For the past 5 years, our growth has averaged closer to 7%. Yet, we have been able to deliver the margin expansion. We feel comfortable that even if we are below our targeted range, which we do not anticipate over the long run being, we will still be able to deliver the 200 basis points.
And our next question comes from Mike McCormack with Guggenheim Partners. Your line is now open.
I guess just a couple. From a competitive standpoint, any change you’re seeing in the marketplace from Level 3/Century, whether or not the spectrum providing opportunity or them getting more aggressive on pricing anything like that. And the second one on the buyback side. When you evaluate that, what are the sort of key drivers in the decision-making process there? Thanks.
Thanks, Mike, for both questions. So we see CenturyLink in our corporate business within their geographic footprint of the ILEC. We do not see them significantly out of footprint, just as we see Verizon and AT&T and Bell Canada and their respective footprints. I think, those companies remain committed to high priced MPLS services are reluctant to cannibalize that revenue and focus just on Internet access or VPLS services. So on the corporate side, we have seen no real change in competitive behavior. And if you look at the business wireline revenues of all of those 4 competitors, they are all negative, while our corporate revenue growth is 12%.
So actually, our growth differential to the market is widening. On the NetCentric side, we absolutely continue to see Level 3, Telia and NTT as our primary competitors. Level 3 has deemphasized the sale of transit and have become less aggressive since the acquisition with CenturyLink. They are actually have fallen in global rankings and today it’s ourselves and Telia that kind of battle it out for number 1 and number 2, with Level 3 moving from number 1 down to number 3 and NTT remains fourth in those global rankings. I don’t think that is going to change. Transit is a scale business and one that you need to be very specialized in and I think that’s why we’ve been able to grow our traffic at double the rate of the market, even though a lot of that growth has come from the largest customers I had mentioned.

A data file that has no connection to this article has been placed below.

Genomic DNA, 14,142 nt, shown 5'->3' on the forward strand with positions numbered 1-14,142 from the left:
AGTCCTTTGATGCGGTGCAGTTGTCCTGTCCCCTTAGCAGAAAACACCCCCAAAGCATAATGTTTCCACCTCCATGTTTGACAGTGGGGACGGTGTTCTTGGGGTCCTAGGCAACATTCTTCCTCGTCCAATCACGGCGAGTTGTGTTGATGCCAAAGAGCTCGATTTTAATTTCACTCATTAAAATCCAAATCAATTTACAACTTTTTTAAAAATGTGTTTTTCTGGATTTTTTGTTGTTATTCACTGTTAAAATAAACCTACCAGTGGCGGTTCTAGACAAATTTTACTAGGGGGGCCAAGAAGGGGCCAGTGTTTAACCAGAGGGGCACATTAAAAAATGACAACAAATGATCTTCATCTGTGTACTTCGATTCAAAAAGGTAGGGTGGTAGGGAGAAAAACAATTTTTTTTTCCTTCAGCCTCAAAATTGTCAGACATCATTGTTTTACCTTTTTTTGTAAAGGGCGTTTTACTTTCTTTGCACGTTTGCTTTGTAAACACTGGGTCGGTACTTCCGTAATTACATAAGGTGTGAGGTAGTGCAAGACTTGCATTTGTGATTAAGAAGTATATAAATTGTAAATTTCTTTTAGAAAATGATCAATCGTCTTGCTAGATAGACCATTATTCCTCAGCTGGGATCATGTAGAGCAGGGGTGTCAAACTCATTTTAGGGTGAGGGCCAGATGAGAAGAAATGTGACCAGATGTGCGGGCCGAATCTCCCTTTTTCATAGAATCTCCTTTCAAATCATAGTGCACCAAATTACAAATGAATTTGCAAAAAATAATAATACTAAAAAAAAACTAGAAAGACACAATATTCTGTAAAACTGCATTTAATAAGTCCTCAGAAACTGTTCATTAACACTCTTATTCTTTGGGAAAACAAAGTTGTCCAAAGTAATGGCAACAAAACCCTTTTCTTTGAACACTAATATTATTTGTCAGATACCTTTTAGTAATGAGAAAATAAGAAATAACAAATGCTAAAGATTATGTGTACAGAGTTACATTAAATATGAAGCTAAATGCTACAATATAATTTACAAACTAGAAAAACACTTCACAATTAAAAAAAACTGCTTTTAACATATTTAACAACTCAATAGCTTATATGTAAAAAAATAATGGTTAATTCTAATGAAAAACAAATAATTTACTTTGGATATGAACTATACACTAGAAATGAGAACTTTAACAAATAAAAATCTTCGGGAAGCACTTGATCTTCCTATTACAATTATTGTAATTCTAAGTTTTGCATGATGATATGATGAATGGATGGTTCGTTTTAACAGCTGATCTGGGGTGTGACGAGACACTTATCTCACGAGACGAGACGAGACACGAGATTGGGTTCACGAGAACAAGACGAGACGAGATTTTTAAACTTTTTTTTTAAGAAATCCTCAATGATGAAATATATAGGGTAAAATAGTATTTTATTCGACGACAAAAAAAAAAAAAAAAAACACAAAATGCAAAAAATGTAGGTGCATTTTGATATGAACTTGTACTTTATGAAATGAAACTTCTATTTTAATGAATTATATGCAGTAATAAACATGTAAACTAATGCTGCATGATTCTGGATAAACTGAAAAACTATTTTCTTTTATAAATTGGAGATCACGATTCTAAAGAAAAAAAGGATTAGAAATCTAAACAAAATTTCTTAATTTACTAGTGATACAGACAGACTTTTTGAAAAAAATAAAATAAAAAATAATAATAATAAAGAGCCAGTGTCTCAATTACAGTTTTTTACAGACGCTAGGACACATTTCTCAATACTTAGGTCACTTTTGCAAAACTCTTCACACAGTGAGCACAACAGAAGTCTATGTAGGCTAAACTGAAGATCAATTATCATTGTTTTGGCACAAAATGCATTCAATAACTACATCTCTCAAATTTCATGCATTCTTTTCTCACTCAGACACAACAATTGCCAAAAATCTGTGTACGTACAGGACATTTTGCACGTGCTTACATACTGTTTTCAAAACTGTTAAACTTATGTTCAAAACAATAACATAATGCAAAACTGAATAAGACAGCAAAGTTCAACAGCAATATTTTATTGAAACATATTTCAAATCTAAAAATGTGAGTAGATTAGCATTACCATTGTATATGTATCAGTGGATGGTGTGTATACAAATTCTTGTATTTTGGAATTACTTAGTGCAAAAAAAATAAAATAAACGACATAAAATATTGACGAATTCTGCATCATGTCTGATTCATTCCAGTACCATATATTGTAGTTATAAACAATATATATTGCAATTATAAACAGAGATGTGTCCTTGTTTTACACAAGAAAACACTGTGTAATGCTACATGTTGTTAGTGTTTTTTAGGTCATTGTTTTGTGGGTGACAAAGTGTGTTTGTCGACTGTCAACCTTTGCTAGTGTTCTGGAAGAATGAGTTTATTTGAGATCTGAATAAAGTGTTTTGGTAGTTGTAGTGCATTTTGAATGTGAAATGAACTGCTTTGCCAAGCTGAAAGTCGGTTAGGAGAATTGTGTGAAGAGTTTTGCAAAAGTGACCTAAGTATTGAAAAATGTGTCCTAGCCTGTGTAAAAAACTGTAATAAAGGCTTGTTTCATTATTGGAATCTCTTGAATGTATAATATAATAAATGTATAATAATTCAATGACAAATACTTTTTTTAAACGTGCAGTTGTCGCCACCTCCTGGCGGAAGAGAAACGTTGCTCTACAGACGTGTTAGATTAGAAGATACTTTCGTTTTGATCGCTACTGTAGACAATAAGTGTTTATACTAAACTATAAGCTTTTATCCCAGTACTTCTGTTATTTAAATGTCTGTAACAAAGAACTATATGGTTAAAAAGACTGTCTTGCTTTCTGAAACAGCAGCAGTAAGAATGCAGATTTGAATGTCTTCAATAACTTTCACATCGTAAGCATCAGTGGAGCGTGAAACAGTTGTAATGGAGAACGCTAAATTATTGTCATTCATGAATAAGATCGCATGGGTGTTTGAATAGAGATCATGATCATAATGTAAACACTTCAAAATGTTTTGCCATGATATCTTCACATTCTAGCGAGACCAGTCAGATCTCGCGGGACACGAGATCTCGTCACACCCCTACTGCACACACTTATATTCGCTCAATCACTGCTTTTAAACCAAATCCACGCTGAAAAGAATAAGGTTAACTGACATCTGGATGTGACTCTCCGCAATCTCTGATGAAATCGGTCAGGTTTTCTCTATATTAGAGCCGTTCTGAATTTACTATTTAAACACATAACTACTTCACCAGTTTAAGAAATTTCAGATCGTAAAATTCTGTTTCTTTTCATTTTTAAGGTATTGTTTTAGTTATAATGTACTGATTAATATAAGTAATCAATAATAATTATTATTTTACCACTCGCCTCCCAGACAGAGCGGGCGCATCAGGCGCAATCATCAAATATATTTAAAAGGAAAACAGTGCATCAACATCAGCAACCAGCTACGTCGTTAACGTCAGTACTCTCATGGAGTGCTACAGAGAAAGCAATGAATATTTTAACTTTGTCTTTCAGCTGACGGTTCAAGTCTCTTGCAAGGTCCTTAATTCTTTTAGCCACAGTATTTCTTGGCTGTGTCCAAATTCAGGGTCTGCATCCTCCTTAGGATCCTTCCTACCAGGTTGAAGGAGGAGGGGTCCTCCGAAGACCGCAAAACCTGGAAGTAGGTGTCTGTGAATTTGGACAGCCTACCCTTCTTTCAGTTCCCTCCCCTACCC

Now with regard to your second question of mechanisms of return of capital and particularly buyback, we are committed to returning the capital and over the past decade, we have shown our commitment to do that to our equity investors. Over the past 6 years, dividends have increasingly become the primary means of that return. As we think about buyback, we think it is a two-part analysis. The first is to measure the discount in our stock versus the intrinsic value of the business. And we are convinced that our stock trades at a discount to a DCF value of our business. The second is to try to capture market volatility. And we have been in a period of low volatility only in the past month or so.
We’ve seen volatility return to the market and Cogent’s volatility, while it had been greater than that of the market, has fallen to being less of that average of the market. So, we want to capture market volatility. And we have been in a period of low volatility only in the past month or so. We’ve seen volatility return to the market and Cogent’s volatility, while it had been greater than that of the market, has fallen to being less of that average of the market. So we want to capture some of that volatility. We have a buyback authorization. We will use it when we get those 2 conditions met, and we are also committed to growing the dividend. So I think the minor reduction in our net leverage in the quarter, going from 2.93% to 2.89%, I think, shows people that we’re committed to maintaining a rational balance sheet and leverage and returning capital. And the board will consistently interact with shareholders and we’ll evaluate whether or not we need to address either changing the rate of dividend growth and or supplement it with more buybacks.
Thank you. And our next question comes from Brett Feldman with Goldman Sachs. Your line is now open.
Hi, thanks for taking the question. If you don’t mind, I like to go back talking about NetCentric traffic growth. I mean, you made the point that growth has accelerated. It’s actually nearly doubled in -- since the beginning of last year and it is back to, I guess, its historical average and you acknowledged you’re still not seeing revenue growth back at its historical average. And so my question would be, what has to happen in order for the revenue trajectory to improve, meaning, if you’re going to be in extended period, where most of the traffic growth is coming from the biggest customers who get the lowest prices, do you need to see another doubling of the rate of traffic growth to actually get back to your historical revenue trends or do you think that it’s probable that something else, another use case for the Internet, whether it’s 5G or something else that could come along that can maybe get you there with a better pricing trajectory? Thanks.